Revealed: How political parties are using Facebook ‘dark adverts’ to target Islington voters
- Credit: Archant
Political parties have targeted people in Islington almost 100 times in the last six weeks using Facebook “dark adverts” to try and influence votes.
As voters head to the polls, the Gazette can reveal how political ads containing specific messages have played a part in local campaigning.
So called “dark ads” on Facebook are personalised commercials shown to users based on age, sex and interests.
Some groups blame this type of advertising for strongly influencing last year’s Brexit vote.
Will Moy, director of fact checking website Full Fact, said: “It’s possible to target dark ads at millions of people in this country without the rest of us knowing about it.
You may also want to watch:
“Inaccurate information could be spreading with no one to scrutinise it.”
Unlike billboards or TV ads, which everyone can see, targeted Facebook advertising is unique to each user and so is extremely difficult to track. It is currently completely unregulated.
But a new British citizen-data group called Who Targets Me? is attempting to monitor dark ads using an extension on the Chrome browser.
- 1 Man jailed for rape of young girl in north London 40 years ago
- 2 Helen Anderson: Finsbury Park murder victim's father pays tribute to his daughter
- 3 Disused Holloway garages converted into garment-making workspace
- 4 Mem and Laz Brasserie voted as readers' favourite restaurant
- 5 Home of the metre-long pizza opens in Finsbury Park
- 6 Police looking to speak to man in connection with sexual assault
- 7 Prince Edward visits youth centre in Islington
- 8 Sadiq Khan urged to denounce £1.2bn Edmonton incinerator
- 9 'Proper old Islington boozer' voted best pub by readers
- 10 Green jobs and equality at heart of council leader's new direction for Islington
The Gazette has been given access to the data by The Bureau Local, part of The Bureau of Investigative Journalism.
Their sample shows 65 dark adverts were shown to Facebook users in Islington North and 32 in Islington South and Finsbury since April 28, although the true figures are likely to be far higher.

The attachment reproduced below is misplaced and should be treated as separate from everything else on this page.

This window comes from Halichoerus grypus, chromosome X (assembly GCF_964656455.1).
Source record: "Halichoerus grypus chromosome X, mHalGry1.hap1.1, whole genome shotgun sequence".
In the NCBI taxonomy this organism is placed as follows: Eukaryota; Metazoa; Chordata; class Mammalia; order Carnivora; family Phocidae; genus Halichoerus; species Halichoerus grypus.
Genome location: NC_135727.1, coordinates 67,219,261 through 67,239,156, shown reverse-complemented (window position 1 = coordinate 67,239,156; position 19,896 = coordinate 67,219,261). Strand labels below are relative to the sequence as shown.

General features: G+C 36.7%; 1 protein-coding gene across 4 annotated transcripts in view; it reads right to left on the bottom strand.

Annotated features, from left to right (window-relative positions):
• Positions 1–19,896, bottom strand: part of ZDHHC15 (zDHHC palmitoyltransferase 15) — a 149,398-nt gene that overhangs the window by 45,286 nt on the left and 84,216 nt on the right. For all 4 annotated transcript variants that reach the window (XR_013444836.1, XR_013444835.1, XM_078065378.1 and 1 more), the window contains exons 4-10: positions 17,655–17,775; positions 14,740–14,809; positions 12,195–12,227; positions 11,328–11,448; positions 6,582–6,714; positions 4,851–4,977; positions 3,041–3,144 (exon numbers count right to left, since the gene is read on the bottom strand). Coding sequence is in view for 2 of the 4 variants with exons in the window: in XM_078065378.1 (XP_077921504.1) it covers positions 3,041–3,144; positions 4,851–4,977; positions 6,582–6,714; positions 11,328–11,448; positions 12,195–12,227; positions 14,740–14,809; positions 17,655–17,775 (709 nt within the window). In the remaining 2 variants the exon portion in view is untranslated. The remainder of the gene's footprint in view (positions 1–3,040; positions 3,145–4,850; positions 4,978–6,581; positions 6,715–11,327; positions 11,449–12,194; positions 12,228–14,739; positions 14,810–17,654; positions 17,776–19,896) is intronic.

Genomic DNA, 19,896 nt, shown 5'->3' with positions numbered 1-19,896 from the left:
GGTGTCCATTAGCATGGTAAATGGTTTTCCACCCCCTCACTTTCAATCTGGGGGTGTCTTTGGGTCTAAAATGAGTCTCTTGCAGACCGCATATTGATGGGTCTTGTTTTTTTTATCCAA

The Conservatives posted only one advert, in Islington North, attacking Labour over plans to reduce the inheritance tax threshold to £425,000. It says: “Revealed: Corbyn’s tax on 3.9million family homes”.
Labour posted the most dark ads in both constituencies, 45, many promoting the scrapping of tuition fees. Some attack the Liberal Democrats saying: “They broke their promises before and they would do it again.”
The Lib Dems had 22 ads and focused on pro-EU messages and the NHS, telling voters “Tim Farron wants to hear from you”.
The Greens had 19. Their “Do you know how Green you are really?” ads showed people agreeing with policies only to find out later they are from the Green Party.
Louis Knight-Webb, co-founder of Who Targets Me?, said it was important to understand how Facebook dark ads may be influencing elections.
“It’s my personal hope that further down the line this data will be useful in bringing about electoral reform,” he said.
None of the parties commented.
THE NATIONAL PICTURE How are political parties using dark ads nationally?
According to The Bureau Local, which has analysed data about 889 Facebook dark adverts nationally, the Conservatives are heavily targeting Jeremy Corbyn - with nine out of 10 of their adverts attacking him.
The Labour Party, by contrast, is hardly mentioning Theresa May in its social media campaign with only 9 per cent of the 136 different ads seen referring to the prime minister. The adverts Labour is promoting hardest are not related to policy, but are urging people to get out and vote. The next most common topics addressed in paid-for ads by the party are the NHS and tuition fees.
The Conservatives are focusing most on Brexit, the economy and security, while the Liberal Democrats are using Facebook ads to
talk about Brexit and dementia but also to seek donations.
The data taken from the Facebook feeds of more than 8,000 voters nationally has been gathered by the citizen data project Who Targets Me?.